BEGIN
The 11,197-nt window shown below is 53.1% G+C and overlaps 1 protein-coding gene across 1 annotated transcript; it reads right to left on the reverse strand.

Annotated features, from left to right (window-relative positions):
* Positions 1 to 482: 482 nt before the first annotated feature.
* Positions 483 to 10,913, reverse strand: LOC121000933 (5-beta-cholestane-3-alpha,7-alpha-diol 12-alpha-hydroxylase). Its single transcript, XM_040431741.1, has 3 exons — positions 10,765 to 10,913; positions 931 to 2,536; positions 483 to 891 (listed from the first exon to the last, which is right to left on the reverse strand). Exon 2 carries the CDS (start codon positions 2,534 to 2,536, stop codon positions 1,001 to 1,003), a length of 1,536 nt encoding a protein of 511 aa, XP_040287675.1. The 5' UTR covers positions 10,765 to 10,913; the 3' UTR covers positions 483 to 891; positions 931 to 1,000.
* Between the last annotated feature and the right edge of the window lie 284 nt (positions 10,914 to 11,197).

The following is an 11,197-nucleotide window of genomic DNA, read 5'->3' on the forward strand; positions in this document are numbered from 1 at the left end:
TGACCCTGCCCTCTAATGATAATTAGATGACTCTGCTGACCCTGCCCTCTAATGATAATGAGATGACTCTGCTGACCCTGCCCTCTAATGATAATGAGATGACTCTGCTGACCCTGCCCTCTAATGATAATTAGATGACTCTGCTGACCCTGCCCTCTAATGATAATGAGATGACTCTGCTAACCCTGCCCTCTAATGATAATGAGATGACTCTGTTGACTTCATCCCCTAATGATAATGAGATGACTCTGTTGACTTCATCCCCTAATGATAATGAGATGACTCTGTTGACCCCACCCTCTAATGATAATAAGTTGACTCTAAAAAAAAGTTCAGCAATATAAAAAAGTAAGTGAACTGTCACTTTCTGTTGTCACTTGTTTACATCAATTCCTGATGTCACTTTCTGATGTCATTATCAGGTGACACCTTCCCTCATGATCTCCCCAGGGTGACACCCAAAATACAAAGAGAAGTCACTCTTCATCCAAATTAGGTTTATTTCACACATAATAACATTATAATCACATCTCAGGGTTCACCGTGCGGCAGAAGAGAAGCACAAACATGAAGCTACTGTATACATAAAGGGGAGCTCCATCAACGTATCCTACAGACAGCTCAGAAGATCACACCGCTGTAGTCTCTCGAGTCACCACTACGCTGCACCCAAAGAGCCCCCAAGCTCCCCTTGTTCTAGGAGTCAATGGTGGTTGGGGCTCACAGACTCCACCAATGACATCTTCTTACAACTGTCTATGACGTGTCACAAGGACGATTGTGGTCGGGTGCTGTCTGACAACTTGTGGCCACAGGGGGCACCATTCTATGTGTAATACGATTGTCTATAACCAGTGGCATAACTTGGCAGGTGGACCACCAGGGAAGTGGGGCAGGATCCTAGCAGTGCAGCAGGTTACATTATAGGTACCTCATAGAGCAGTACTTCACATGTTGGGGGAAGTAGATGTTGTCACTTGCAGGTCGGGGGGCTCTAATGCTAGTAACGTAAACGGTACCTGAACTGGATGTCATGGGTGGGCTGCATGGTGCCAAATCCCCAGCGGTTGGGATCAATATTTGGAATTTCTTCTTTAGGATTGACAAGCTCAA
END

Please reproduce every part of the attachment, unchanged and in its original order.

The 11,197-nt window shown below is 53.1% G+C and overlaps 1 protein-coding gene across 1 annotated transcript; it reads right to left on the reverse strand.

Annotated features, from left to right (window-relative positions):
* Positions 1 to 482: 482 nt before the first annotated feature.
* Positions 483 to 10,913, reverse strand: LOC121000933 (5-beta-cholestane-3-alpha,7-alpha-diol 12-alpha-hydroxylase). Its single transcript, XM_040431741.1, has 3 exons — positions 10,765 to 10,913; positions 931 to 2,536; positions 483 to 891 (listed from the first exon to the last, which is right to left on the reverse strand). Exon 2 carries the CDS (start codon positions 2,534 to 2,536, stop codon positions 1,001 to 1,003), a length of 1,536 nt encoding a protein of 511 aa, XP_040287675.1. The 5' UTR covers positions 10,765 to 10,913; the 3' UTR covers positions 483 to 891; positions 931 to 1,000.
* Between the last annotated feature and the right edge of the window lie 284 nt (positions 10,914 to 11,197).

The following is an 11,197-nucleotide window of genomic DNA, read 5'->3' on the forward strand; positions in this document are numbered from 1 at the left end:
TGACCCTGCCCTCTAATGATAATTAGATGACTCTGCTGACCCTGCCCTCTAATGATAATGAGATGACTCTGCTGACCCTGCCCTCTAATGATAATGAGATGACTCTGCTGACCCTGCCCTCTAATGATAATTAGATGACTCTGCTGACCCTGCCCTCTAATGATAATGAGATGACTCTGCTAACCCTGCCCTCTAATGATAATGAGATGACTCTGTTGACTTCATCCCCTAATGATAATGAGATGACTCTGTTGACTTCATCCCCTAATGATAATGAGATGACTCTGTTGACCCCACCCTCTAATGATAATAAGTTGACTCTAAAAAAAAGTTCAGCAATATAAAAAAGTAAGTGAACTGTCACTTTCTGTTGTCACTTGTTTACATCAATTCCTGATGTCACTTTCTGATGTCATTATCAGGTGACACCTTCCCTCATGATCTCCCCAGGGTGACACCCAAAATACAAAGAGAAGTCACTCTTCATCCAAATTAGGTTTATTTCACACATAATAACATTATAATCACATCTCAGGGTTCACCGTGCGGCAGAAGAGAAGCACAAACATGAAGCTACTGTATACATAAAGGGGAGCTCCATCAACGTATCCTACAGACAGCTCAGAAGATCACACCGCTGTAGTCTCTCGAGTCACCACTACGCTGCACCCAAAGAGCCCCCAAGCTCCCCTTGTTCTAGGAGTCAATGGTGGTTGGGGCTCACAGACTCCACCAATGACATCTTCTTACAACTGTCTATGACGTGTCACAAGGACGATTGTGGTCGGGTGCTGTCTGACAACTTGTGGCCACAGGGGGCACCATTCTATGTGTAATACGATTGTCTATAACCAGTGGCATAACTTGGCAGGTGGACCACCAGGGAAGTGGGGCAGGATCCTAGCAGTGCAGCAGGTTACATTATAGGTACCTCATAGAGCAGTACTTCACATGTTGGGGGAAGTAGATGTTGTCACTTGCAGGTCGGGGGGCTCTAATGCTAGTAACGTAAACGGTACCTGAACTGGATGTCATGGGTGGGCTGCATGGTGCCAAATCCCCAGCGGTTGGGATCAATATTTGGAATTTCTTCTTTAGGATTGACAAGCTCAA